Mikea Turner is excited to join the NBC12 news team after spending five years at the CBS affiliate in Washington, D.C., the area she grew up. While there, Mikea earned an Emmy nomination while serving as a weekend morning anchor, morning live reporter and fill-in traffic anchor. She wore many hats as a multimedia journalist. She loves a challenge!
Mikea’s most memorable stories include coverage of the historic opening of the National Museum of African American History and Culture, the 2017 Presidential Inauguration, COVID 19’s widespread impact and more. A one-on-one with Martin Luther King III, ahead of the 2020 March on Washington, is one of her most prominent interviews.
Before Mikea joined WUSA9, she was a morning live reporter and fill-in news anchor, producer and weather forecaster at WBOC-TV16/ FOX21 in Salisbury, MD. Prior to WBOC-TV 16/ FOX 21, Mikea worked as a general assignment reporter and co-anchor at Prince George's Community Television (CTV), a hyperlocal cable news station, where she launched a segment entitled, “ Inspirational Moments with Mikea,” that put the spotlight on Prince George’s County residents making a difference in the community.
Mikea attended Rutgers University, The State University of New Jersey New Brunswick/ Piscataway, where she earned a Bachelor of Arts degree in Journalism/ Media Studies and minored in Japanese.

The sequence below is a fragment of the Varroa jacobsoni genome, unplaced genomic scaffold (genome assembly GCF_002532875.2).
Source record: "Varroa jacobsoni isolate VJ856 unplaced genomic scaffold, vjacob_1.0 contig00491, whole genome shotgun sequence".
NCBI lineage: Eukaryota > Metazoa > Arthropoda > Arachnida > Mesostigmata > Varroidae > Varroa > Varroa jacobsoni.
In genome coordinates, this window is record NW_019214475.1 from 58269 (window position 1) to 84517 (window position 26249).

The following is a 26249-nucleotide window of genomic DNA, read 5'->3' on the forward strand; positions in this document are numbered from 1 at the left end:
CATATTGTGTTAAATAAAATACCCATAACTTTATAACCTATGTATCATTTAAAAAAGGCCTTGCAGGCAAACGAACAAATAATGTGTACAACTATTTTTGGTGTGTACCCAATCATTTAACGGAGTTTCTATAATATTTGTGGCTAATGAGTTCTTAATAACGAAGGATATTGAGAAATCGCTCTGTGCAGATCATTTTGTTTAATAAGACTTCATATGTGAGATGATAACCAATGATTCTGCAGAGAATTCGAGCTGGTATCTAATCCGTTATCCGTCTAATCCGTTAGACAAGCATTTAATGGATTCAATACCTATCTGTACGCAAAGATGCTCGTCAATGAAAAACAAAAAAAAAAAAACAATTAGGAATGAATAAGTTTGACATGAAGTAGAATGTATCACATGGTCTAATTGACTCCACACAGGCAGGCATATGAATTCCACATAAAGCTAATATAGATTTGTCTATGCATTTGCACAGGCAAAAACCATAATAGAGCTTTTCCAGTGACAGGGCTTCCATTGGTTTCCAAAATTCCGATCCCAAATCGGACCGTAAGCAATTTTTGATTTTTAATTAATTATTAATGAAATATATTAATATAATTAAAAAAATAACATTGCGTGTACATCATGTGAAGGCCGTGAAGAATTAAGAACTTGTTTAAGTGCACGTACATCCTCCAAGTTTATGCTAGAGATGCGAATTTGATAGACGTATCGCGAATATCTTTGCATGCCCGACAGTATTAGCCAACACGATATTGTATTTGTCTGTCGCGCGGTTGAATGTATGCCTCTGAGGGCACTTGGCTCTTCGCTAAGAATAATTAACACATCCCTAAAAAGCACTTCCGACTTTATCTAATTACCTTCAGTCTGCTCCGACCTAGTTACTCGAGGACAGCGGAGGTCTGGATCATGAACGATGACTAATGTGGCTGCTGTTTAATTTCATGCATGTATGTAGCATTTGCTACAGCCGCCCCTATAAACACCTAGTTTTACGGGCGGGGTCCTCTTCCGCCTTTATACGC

Mikea is an advocate for the ALS Association and hopes to raise more awareness about early detection for breast cancer. She’s also a member of the National Association of Black Journalists(NABJ) and the Rutgers Alumni Mentoring Program.
When the pandemic is over, she can’t wait to hit the streets of Richmond and surrounding areas to personally connect with the community. Mikea really enjoys mentoring youth, meeting new people, embarking on new adventures, trying new foods, traveling to new places and telling stories that matter most to people in the community.
It is the end of a glorious chapter for a beloved Hanover County bus driver who is retiring after more than a decade on the job. On Monday, the Ash Creek community made sure his last day was one to remember.